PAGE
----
BISG maintains five standing committees: metadata, rights, subject codes, supply chain, and workflow. They meet monthly, working to solve problems that affect two or more parts of the industry. While some of the problems they address are immediate and pressing, many are “horizon” issues that block industry growth or limit opportunities to try new approaches.
The work underway in BISG’s Rights Committee is a bit of both. Surveys and anecdotal information have consistently told us that rights functions need both better technology and a path forward to handle a growing demand for both inbound and outbound rights and permissions. Reporting is also a burden for many rightsholders.
To address these challenges, a working group within the committee has developed a taxonomy for the exchange of rights information. This taxonomy defines a minimum viable dataset for the communication of rights requests and rights transaction data. The taxonomy helps streamline and potentially automate two potential parts of the rights supply chain:
- Publisher to Publisher data exchange, such as between a US-based publisher and a foreign (UK-based) publisher.
- Literary Agent to Publisher, such as between an Author's agent and a Publisher, or from Publisher to Author's agent.
The proposed taxonomy was described at a very successful BISG event that took place last week in New York. An audience of publishers, literary agents, rights managers, and technology providers heard how the new taxonomy could streamline work and make reporting both transparent and easier to manage.
Over the past three decades, BISG has made other attempts to improve rights management. These efforts included development of the first “standard” form for reporting rights and royalties, an influential attempt that gained some acceptance in the 1990s. Earlier this decade, the rights committee developed a new taxonomy that struggled to gain adoption in the broader marketplace.
Two aspects of this most recent effort offer promise for the industry. The working group focused on developing standards that would help “machines talk to other machines,” creating definitions that could be mapped across systems. It also started with the assumption that the prevailing metadata standard, ONIX for Books, could be used or enhanced to provide the supply chain with a single way to convey the critical information required in the taxonomy.
Last week’s event, “Market Opportunities: Rights and Technology,” featured a full room of publishing industry professionals, coffee, and light refreshments in midtown Manhattan. Tricia McCraney (Virtusales) moderated a panel whose members included Jeffery Corrick (Penguin Random House), David Hetherington (knk), Cecilia de la Campa (Writers House), and George Logan (Klopotek). Panelists came to discuss if the US market was prepared to take advantage of international rights, and the conversation was both dynamic and collaborative.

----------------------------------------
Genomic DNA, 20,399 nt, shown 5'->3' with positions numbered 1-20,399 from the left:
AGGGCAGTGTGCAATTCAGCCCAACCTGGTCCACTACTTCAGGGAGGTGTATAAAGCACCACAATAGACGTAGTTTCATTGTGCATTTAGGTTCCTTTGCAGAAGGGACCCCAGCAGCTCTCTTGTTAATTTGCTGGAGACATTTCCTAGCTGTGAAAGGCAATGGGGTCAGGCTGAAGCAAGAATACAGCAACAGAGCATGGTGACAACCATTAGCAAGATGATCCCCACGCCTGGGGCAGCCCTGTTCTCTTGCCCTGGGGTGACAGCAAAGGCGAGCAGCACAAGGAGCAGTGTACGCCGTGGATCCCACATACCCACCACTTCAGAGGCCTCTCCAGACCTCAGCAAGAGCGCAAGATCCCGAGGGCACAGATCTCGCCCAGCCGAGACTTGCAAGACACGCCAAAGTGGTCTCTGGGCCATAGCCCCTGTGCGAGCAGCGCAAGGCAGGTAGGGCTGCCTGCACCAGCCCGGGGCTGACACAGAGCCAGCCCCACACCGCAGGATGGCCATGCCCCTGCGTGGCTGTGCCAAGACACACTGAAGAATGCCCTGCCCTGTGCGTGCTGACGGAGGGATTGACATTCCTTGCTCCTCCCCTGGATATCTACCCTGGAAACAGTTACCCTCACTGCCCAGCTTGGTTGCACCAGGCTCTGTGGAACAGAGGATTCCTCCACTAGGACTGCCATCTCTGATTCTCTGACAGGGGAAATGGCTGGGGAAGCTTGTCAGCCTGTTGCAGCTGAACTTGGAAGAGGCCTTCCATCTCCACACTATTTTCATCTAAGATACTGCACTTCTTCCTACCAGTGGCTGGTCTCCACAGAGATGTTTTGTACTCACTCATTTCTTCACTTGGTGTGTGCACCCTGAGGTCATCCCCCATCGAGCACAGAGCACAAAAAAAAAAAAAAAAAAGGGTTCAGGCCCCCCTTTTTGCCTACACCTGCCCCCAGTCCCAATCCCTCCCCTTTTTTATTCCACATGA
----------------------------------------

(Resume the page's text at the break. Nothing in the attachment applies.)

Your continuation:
Mr. Hetherington asked event attendees to estimate how much money they were leaving behind in untapped rights transactions. Audience members shared stories of the (countless) smaller deals that slip through the cracks. The audience consensus: the lost value of those transactions could represent 10% to 20% of annual rights revenue.
To collect on these missed opportunities, the committee developed the taxonomy as a step toward embracing automation. Jeffery Corrick and Tricia McCraney kicked things off by presenting the BISG Taxonomy Group’s work. Creating a standard set of terms and language makes this the minimum test-ready data set for rights transactions.
Where available, the taxonomy uses the already existing ONIX code lists for ease of implementation. New codes and components will also be discussed with EDItEUR, the international organization that maintains ONIX for Books.
The proposed taxonomy covers rights data, transaction requests, transaction licenses, and royalty data. A comprehensive rights taxonomy is the gateway for machines to “talk” in a standard language, leading to the possibility of automation.
The next step with this project, as explained by Mr. Corrick, is for interested publishers to participate in a trial. Any company interested in being part of a pilot was encouraged to reach out to BISG. The Rights Committee used the event to gauge broader industry and stakeholder interest, something it will continue to do while engaging with a wider audience in a meaningful way. The committee will also evaluate opportunities to leverage ONIX and/or to support the taxonomy work through EDItEUR and other standards bodies.
Why focus on rights and technology today? David Hetherington reminded the group that litigation is swift. Negative publicity over rights infringements can quickly become viral. It is more important now than ever to keep track of rights and permissions in a comprehensive way. “We can’t do this with index cards,” Hetherington quipped.
“We’re a reactive industry,” George Logan remarked, citing the slow pace of rights innovation. Cecilia de la Campa and others expressed interest in and support for the BISG Taxonomy Working Group’s efforts, with immediate engagement from potential participants in a pilot test of the new taxonomy.
Taxonomy-enabled technological solutions are needed to allow rights transactions to scale, a shift that depends on greater automation. Strategy and positioning can be essential in securing the funding needed to improve rights workflows. Effective rights management can be a new profit center, or it can be a means of data collection and risk avoidance. Different companies may look at the opportunity in different ways. However, as noted by those gathered at the Rights and Technology event, if you can’t prove and capitalize on what you own, you are throwing money away.
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